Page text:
Nouwen biography explores paradoxical life

The "life and legacy" of Dutch-born priest Father Henri Nouwen (1932–1996), is explored through interviews with family members, friends and colleagues in this companion volume to a Canadian Broadcasting Corporation radio series.

"Genius Born of Anguish: The Life and Legacy of Henri Nouwen" by Michael W. Higgins and Kevin Burns. Paulist Press (Mahwah, N.J., 2012). 176 pp., $17.95

The book is co-written by Michael Higgins, Father Nouwen's official biographer, and radio producer Kevin Burns.

"Genius Born of Anguish" is not a whitewashed portrait, but a sympathetic and empathic reading of Father Nouwen's paradoxical life. He taught at Yale and Harvard and was a pastor at Daybreak, a L'Arche community outside of Toronto.

He spent time in Cistercian monasteries, lived in barrios in Peru and Bolivia, and befriended the Flying Rodleighs, a circus trapeze team. He was depressive, deeply lonely, conflicted by his homosexuality, and afflicted with an incessant need for affection and affirmation.

We see ample evidence of Father Nouwen's "emotional volatility, his thin-skinned nature, his sensitivity to any gesture or comment that he perceived as undervaluing his work." But we also see his fidelity to his friends, his vocation and his lifelong effort to discover the freeing mercy of God.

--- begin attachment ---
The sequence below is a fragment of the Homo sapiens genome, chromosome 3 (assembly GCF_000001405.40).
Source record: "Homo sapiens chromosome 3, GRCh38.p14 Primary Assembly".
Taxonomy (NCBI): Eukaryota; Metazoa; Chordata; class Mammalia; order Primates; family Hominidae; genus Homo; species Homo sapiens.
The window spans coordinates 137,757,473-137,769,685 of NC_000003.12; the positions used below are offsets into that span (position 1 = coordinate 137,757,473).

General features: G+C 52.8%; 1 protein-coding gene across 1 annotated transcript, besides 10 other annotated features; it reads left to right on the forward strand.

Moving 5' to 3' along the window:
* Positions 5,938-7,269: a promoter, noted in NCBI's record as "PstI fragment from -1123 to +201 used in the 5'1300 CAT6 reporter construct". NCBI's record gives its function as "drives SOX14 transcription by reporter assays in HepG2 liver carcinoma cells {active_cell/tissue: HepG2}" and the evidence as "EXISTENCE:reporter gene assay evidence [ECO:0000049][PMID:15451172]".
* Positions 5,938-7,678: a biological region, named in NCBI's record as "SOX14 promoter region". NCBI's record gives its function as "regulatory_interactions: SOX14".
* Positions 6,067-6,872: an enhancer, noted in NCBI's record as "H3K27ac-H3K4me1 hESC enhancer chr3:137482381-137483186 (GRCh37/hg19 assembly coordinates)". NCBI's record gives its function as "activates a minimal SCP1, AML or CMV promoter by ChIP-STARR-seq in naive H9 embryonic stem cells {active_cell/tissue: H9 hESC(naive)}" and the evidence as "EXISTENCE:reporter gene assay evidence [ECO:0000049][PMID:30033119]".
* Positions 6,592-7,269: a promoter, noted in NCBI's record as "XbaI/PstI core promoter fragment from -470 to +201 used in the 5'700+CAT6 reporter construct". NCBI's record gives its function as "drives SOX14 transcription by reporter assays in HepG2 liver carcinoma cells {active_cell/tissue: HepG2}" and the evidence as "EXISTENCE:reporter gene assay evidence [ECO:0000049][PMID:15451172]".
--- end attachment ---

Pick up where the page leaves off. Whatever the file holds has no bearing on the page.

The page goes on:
He was both self-absorbed and remarkably compassionate, emotionally needy but exceptionally generous in accompanying people in their suffering and joys. He was faithful to his religious vows, maintained an integrated prayer life, and refused to engage in "the cultural and ecclesiastical politics of the post-Second Vatican Council era."

Carolyn Whitney-Brown, a Daybreak colleague, noted that Father Nouwen "says that some people try so hard to have no sins that they end up with no virtues either. You have to take the whole package we call life; you have to live with the whole thing."

That is an apt summary of the man who is so lovingly and clearly portrayed in this book.

"Through painful transparency, he wrestled with his sexual identity, acknowledged his furiously buried failures of heart, experienced the leveling honesty of intensive therapy, and tried with near heroic fortitude to pave a road to holiness through the loneliness and abandonment that were his steady companions."


Catholic News Service